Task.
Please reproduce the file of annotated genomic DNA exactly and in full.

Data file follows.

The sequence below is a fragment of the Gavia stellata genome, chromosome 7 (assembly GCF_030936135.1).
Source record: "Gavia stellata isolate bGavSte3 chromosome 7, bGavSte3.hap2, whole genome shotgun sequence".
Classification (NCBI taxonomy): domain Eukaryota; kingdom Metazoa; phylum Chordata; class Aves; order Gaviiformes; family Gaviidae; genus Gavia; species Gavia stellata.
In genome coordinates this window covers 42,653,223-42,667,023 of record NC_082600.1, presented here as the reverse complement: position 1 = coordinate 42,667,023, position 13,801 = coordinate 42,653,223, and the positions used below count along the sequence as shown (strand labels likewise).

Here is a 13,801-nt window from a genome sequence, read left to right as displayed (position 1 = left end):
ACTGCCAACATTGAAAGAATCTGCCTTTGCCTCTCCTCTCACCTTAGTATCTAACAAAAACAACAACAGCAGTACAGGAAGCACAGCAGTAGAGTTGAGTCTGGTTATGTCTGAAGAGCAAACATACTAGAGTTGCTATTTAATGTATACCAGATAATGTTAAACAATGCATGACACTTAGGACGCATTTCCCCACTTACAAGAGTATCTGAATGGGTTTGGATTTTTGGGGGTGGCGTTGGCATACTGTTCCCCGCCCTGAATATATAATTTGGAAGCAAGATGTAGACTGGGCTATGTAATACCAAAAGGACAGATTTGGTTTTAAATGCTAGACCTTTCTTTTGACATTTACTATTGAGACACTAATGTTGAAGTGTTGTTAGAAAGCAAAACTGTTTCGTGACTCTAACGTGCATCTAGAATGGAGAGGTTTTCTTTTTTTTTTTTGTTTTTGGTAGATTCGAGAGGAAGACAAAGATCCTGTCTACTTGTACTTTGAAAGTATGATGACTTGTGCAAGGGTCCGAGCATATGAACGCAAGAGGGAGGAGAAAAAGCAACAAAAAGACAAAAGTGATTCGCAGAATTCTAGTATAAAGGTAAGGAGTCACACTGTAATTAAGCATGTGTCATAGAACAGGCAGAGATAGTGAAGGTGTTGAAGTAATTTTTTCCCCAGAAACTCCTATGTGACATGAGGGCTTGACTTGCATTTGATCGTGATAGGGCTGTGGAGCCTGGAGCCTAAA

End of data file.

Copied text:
The sequence below is a fragment of the Gavia stellata genome, chromosome 7 (assembly GCF_030936135.1).
Source record: "Gavia stellata isolate bGavSte3 chromosome 7, bGavSte3.hap2, whole genome shotgun sequence".
Classification (NCBI taxonomy): domain Eukaryota; kingdom Metazoa; phylum Chordata; class Aves; order Gaviiformes; family Gaviidae; genus Gavia; species Gavia stellata.
In genome coordinates this window covers 42,653,223-42,667,023 of record NC_082600.1, presented here as the reverse complement: position 1 = coordinate 42,667,023, position 13,801 = coordinate 42,653,223, and the positions used below count along the sequence as shown (strand labels likewise).

Here is a 13,801-nt window from a genome sequence, read left to right as displayed (position 1 = left end):
ACTGCCAACATTGAAAGAATCTGCCTTTGCCTCTCCTCTCACCTTAGTATCTAACAAAAACAACAACAGCAGTACAGGAAGCACAGCAGTAGAGTTGAGTCTGGTTATGTCTGAAGAGCAAACATACTAGAGTTGCTATTTAATGTATACCAGATAATGTTAAACAATGCATGACACTTAGGACGCATTTCCCCACTTACAAGAGTATCTGAATGGGTTTGGATTTTTGGGGGTGGCGTTGGCATACTGTTCCCCGCCCTGAATATATAATTTGGAAGCAAGATGTAGACTGGGCTATGTAATACCAAAAGGACAGATTTGGTTTTAAATGCTAGACCTTTCTTTTGACATTTACTATTGAGACACTAATGTTGAAGTGTTGTTAGAAAGCAAAACTGTTTCGTGACTCTAACGTGCATCTAGAATGGAGAGGTTTTCTTTTTTTTTTTTGTTTTTGGTAGATTCGAGAGGAAGACAAAGATCCTGTCTACTTGTACTTTGAAAGTATGATGACTTGTGCAAGGGTCCGAGCATATGAACGCAAGAGGGAGGAGAAAAAGCAACAAAAAGACAAAAGTGATTCGCAGAATTCTAGTATAAAGGTAAGGAGTCACACTGTAATTAAGCATGTGTCATAGAACAGGCAGAGATAGTGAAGGTGTTGAAGTAATTTTTTCCCCAGAAACTCCTATGTGACATGAGGGCTTGACTTGCATTTGATCGTGATAGGGCTGTGGAGCCTGGAGCCTAAA